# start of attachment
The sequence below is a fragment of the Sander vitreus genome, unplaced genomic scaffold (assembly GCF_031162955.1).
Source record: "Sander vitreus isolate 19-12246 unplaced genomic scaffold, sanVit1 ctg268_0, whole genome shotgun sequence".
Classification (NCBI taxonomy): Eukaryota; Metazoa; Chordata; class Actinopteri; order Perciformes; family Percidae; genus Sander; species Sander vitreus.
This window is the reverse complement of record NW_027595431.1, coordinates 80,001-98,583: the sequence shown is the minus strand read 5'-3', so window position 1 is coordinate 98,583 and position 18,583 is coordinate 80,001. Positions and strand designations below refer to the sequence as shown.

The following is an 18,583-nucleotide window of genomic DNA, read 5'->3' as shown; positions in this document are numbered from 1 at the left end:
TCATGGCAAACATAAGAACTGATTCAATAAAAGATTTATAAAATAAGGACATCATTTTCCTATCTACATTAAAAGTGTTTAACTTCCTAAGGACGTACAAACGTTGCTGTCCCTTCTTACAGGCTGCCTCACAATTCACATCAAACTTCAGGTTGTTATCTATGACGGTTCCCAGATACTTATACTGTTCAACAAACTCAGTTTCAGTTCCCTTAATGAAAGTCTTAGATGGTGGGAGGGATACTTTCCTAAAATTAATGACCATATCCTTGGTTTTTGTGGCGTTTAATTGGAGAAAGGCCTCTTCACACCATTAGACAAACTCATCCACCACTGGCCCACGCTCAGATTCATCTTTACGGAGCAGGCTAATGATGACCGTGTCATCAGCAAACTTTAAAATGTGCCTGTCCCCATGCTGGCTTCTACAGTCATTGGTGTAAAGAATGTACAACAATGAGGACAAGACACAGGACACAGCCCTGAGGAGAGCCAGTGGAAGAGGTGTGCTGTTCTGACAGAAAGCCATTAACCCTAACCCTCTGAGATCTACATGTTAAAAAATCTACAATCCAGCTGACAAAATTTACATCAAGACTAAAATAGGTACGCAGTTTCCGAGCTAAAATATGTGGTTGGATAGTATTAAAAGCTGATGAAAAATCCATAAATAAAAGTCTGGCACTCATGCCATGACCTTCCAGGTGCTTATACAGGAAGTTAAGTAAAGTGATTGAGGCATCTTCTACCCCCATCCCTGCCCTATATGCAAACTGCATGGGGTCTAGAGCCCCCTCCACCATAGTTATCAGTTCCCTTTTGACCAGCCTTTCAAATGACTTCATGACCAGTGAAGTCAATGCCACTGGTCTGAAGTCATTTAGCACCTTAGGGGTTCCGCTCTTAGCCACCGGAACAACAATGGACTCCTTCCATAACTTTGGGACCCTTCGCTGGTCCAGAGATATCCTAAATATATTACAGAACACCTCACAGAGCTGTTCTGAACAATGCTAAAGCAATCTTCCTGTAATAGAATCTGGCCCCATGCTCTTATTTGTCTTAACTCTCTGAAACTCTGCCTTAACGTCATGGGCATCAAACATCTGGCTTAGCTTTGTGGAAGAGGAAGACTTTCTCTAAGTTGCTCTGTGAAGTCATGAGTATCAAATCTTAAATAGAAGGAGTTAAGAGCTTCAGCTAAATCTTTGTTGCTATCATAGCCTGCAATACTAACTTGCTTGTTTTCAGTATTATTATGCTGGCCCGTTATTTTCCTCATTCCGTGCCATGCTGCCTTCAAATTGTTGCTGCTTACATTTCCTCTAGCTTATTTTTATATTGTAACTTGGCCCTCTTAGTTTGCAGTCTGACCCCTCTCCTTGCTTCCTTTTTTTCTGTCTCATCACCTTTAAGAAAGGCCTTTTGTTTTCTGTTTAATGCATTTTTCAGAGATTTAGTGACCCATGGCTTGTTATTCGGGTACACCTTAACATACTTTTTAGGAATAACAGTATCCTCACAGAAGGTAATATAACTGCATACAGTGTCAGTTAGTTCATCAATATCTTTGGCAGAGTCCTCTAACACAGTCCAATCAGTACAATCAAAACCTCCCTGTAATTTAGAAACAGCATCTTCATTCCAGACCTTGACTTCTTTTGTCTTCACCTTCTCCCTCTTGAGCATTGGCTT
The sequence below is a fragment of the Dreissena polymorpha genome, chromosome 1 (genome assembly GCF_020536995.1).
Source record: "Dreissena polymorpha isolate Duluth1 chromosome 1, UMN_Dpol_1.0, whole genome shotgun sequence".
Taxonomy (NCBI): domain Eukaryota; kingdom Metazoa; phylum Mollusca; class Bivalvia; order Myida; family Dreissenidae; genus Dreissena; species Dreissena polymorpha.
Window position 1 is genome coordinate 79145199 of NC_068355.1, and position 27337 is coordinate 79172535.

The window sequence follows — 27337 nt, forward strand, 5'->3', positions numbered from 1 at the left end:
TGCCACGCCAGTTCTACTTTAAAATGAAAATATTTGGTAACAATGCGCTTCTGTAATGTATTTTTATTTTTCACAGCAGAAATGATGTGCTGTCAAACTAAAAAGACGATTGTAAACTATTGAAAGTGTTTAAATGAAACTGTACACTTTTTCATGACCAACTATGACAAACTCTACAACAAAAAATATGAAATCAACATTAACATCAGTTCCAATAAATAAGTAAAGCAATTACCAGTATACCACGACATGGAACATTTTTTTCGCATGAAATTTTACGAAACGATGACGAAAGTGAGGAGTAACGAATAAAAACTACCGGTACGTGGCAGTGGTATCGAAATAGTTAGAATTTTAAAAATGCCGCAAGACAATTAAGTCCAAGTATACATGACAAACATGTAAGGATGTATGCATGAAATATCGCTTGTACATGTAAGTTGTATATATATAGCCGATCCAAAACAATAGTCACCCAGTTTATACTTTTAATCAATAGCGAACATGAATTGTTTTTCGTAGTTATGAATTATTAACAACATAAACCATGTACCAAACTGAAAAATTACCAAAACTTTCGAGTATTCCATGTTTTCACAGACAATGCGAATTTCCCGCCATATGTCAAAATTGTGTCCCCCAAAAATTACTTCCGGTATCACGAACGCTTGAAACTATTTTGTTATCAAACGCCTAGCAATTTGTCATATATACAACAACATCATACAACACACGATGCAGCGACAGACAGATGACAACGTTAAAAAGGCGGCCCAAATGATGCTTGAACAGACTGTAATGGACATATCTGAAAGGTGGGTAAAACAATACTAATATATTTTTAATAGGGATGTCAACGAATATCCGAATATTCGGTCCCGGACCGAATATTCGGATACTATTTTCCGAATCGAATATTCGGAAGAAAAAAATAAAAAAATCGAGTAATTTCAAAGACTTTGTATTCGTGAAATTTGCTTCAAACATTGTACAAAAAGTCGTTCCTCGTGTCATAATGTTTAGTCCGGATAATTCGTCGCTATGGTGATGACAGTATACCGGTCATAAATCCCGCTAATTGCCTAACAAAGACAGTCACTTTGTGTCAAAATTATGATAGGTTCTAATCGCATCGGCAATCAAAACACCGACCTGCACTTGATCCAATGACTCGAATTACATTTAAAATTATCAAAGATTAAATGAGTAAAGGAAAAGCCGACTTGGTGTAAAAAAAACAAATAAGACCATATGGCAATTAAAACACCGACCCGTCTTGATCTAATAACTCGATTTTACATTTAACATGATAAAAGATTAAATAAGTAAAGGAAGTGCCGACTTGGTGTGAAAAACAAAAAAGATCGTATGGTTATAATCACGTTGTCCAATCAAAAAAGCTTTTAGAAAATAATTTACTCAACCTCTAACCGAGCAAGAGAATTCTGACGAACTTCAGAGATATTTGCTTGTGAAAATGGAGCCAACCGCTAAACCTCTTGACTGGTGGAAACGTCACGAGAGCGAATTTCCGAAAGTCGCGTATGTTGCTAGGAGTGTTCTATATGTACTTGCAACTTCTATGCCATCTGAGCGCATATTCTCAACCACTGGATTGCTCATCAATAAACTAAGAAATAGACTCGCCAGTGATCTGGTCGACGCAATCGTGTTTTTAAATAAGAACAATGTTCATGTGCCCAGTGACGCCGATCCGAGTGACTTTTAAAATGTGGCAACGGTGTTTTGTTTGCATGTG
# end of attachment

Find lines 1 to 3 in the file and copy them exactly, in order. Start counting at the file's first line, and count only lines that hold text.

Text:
The sequence below is a fragment of the Sander vitreus genome, unplaced genomic scaffold (assembly GCF_031162955.1).
Source record: "Sander vitreus isolate 19-12246 unplaced genomic scaffold, sanVit1 ctg268_0, whole genome shotgun sequence".
Classification (NCBI taxonomy): Eukaryota; Metazoa; Chordata; class Actinopteri; order Perciformes; family Percidae; genus Sander; species Sander vitreus.